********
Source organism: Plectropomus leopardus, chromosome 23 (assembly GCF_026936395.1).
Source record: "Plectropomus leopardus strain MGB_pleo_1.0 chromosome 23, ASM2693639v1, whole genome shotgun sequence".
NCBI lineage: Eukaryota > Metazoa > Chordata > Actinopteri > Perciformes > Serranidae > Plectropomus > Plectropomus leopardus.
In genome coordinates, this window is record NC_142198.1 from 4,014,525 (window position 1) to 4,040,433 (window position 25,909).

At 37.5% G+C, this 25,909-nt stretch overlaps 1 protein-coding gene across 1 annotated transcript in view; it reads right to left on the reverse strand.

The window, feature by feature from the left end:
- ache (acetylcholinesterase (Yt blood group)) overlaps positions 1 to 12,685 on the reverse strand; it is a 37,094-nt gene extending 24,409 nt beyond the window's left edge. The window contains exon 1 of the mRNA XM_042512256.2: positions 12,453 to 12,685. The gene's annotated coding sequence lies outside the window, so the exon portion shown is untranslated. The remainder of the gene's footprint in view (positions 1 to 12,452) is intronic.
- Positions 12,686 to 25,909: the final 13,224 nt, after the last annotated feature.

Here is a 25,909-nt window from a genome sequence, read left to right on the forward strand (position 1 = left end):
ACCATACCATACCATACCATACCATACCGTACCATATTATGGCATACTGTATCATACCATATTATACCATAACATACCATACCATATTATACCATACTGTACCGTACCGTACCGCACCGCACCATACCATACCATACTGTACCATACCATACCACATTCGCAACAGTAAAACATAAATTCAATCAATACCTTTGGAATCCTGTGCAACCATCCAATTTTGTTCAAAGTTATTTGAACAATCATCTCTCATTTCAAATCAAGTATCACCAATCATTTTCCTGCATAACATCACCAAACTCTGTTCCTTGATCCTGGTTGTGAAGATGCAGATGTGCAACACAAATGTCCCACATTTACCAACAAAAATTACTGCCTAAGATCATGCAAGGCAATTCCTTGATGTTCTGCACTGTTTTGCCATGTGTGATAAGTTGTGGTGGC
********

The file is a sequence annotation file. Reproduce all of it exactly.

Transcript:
Source organism: Plectropomus leopardus, chromosome 23 (assembly GCF_026936395.1).
Source record: "Plectropomus leopardus strain MGB_pleo_1.0 chromosome 23, ASM2693639v1, whole genome shotgun sequence".
NCBI lineage: Eukaryota > Metazoa > Chordata > Actinopteri > Perciformes > Serranidae > Plectropomus > Plectropomus leopardus.
In genome coordinates, this window is record NC_142198.1 from 4,014,525 (window position 1) to 4,040,433 (window position 25,909).

At 37.5% G+C, this 25,909-nt stretch overlaps 1 protein-coding gene across 1 annotated transcript in view; it reads right to left on the reverse strand.

The window, feature by feature from the left end:
- ache (acetylcholinesterase (Yt blood group)) overlaps positions 1 to 12,685 on the reverse strand; it is a 37,094-nt gene extending 24,409 nt beyond the window's left edge. The window contains exon 1 of the mRNA XM_042512256.2: positions 12,453 to 12,685. The gene's annotated coding sequence lies outside the window, so the exon portion shown is untranslated. The remainder of the gene's footprint in view (positions 1 to 12,452) is intronic.
- Positions 12,686 to 25,909: the final 13,224 nt, after the last annotated feature.

Here is a 25,909-nt window from a genome sequence, read left to right on the forward strand (position 1 = left end):
ACCATACCATACCATACCATACCATACCGTACCATATTATGGCATACTGTATCATACCATATTATACCATAACATACCATACCATATTATACCATACTGTACCGTACCGTACCGCACCGCACCATACCATACCATACTGTACCATACCATACCACATTCGCAACAGTAAAACATAAATTCAATCAATACCTTTGGAATCCTGTGCAACCATCCAATTTTGTTCAAAGTTATTTGAACAATCATCTCTCATTTCAAATCAAGTATCACCAATCATTTTCCTGCATAACATCACCAAACTCTGTTCCTTGATCCTGGTTGTGAAGATGCAGATGTGCAACACAAATGTCCCACATTTACCAACAAAAATTACTGCCTAAGATCATGCAAGGCAATTCCTTGATGTTCTGCACTGTTTTGCCATGTGTGATAAGTTGTGGTGGC